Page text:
Friday, June 12, 2015

Composition Dissection

Copyright © Edward Riojas
“Madonna and Child,” by Bernardino da Asola.
c. 1530. (The National Gallery, London, U.K.)

Presumably, you are here because the title of this essay didn’t scare you away. It certainly scares me. The very word “composition” is enough to cause shudders among writers and artists alike. In the art realm, it’s an unnecessary idea that is applied, after the fact, to things we already know, but in no way wish to articulate.

Throughout art school I was faced with ever-present diagrams explaining the compositions of masterworks. The lines were superimposed on famous pieces of art. It was assumed that art students would follow the example and begin paintings with nearly invisible triangles and squares and straight lines circumscribed by larger circles, trapezoids and dodecahedrons and, in the process, create one great visual symphony. Meh. Years after school, I just do a painting and let someone else figure out the composition.

“Flaming June,” by Sir Frederic Leighton.
1895. (Museo de Arte de Ponce, Puerto Rico)

I know, however, that you are not all artists. For that reason I thought I would take a few famous pieces and explain – perhaps as no teacher ever has – how each artist composed their work. I've superimposed a few lines to show the obvious [duh] composition. And in case you are wondering how I managed to get into the artists’ noggins, I can tell you with confidence that I did so using the technique real smart folks have used through history – by guess and by golly.

Let’s start with something simple – the stable triangle composition. Take any Madonna and Child painting, like the example above by Bernardino da Asola, and you’re guaranteed to have a stable triangle. Same goes with any painting of a pyramid. Or one of those signs on Amish buggies.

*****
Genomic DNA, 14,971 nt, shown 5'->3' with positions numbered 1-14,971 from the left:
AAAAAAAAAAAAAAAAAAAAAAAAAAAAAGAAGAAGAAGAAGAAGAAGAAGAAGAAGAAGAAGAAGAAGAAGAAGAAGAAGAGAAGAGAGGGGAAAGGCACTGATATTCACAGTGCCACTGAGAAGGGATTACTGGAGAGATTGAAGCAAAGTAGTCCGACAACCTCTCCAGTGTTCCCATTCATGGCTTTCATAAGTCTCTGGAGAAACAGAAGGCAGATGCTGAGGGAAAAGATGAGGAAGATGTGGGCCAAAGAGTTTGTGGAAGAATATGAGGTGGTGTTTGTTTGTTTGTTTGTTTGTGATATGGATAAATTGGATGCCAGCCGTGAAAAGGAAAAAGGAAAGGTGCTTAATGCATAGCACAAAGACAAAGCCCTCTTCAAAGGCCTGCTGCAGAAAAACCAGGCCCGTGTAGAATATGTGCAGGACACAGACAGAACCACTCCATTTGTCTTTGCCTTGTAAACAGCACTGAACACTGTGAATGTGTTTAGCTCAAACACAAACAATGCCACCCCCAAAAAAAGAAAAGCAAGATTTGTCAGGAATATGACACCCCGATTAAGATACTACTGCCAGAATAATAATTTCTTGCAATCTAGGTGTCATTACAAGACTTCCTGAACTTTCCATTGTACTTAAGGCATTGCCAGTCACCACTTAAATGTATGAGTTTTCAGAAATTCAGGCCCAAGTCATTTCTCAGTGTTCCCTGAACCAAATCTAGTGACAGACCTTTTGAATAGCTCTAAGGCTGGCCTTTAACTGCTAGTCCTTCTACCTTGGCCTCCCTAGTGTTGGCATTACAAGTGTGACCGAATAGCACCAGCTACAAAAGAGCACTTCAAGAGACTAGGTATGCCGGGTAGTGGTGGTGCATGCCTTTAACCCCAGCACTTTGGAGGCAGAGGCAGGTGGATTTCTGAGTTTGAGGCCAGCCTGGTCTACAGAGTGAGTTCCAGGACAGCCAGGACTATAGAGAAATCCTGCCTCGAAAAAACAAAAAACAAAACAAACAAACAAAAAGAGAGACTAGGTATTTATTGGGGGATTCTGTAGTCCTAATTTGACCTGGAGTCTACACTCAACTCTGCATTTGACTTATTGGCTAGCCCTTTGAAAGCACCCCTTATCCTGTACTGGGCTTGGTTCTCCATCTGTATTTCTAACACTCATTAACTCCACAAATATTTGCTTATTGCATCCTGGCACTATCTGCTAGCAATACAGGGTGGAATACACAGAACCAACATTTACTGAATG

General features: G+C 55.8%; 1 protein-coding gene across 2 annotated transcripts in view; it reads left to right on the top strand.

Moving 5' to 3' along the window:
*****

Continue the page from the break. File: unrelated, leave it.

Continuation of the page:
Orange and Yellow, 1956,” by Mark Rothko.
1956. (Albright-Knox Art Gallery, Buffalo, N.Y.)

Now let’s flip that triangle. I hope you’re sitting down now, because this is an unstable triangle and your eyes might fall over.  Sir Frederick Leighton was obviously knighted for using lots of triangles – most of them unstable. And for using Orange. Nice frame, though.

Okay, this is getting boring, so let’s look at Mark Rothko, the overachiever. Don’t try too hard Mark, even though I know your target audience consists exclusively of an oatmeal box and a paramecium.

“Beech Grove I,” by Gustav Klimt. 1902.
(Galerie Neue Meister, Dresden, Germany)

Gustav Klimt made use of lots of vertical line-thingies and an annoying, not-quite-horizontal line in his composition of a Beech grove. I really appreciate his work, but maybe someone should have given him a level for his birthday.

“Starry Night,” by Vincent Van Gogh. 1889.
(Museum of Modern Art, New York)

And what about everyone’s favorite, Vincent Van Gogh’s “Starry Night?” Vince did something wacky by using lots of circular lines in his mesmerizing composition. I took a stab at linking some of his circles with visual lines, and even threw in the Big Dipper for help, but all I could come up with was the Great Choo-Choo constellation, which obviously went off the tracks at some point in his life.

“Descent into Hell,” by Hieronymus Bosch. c. 1555
(The Metropolitan Museum of Art, New York)

Some of the older pieces, like “Descent into Hell,” by Hieronymus Bosch, can give composition gurus hives. I mean, there’s so much going on in the painting – sight lines, counterbalance lines, azimuth lines, tangents and perpendicularities (Heheh, I made that one up). I’ve simplified things by just showing a bunch of lines going to hell in a hand basket. Makes sense to me.

I don’t think I’ve ever seen one of those composition diagrams superimposed on a Jackson Pollock painting, though. That just seems unfair, so you can thank me for helping you understand what’s visually going on in his painting. And when you DO understand, please tell me because, as is usually the case, I don’t have a clue.

“One Number 31, 1950” by Jackson Pollock. 1950. (Museum of Modern Art, New York)

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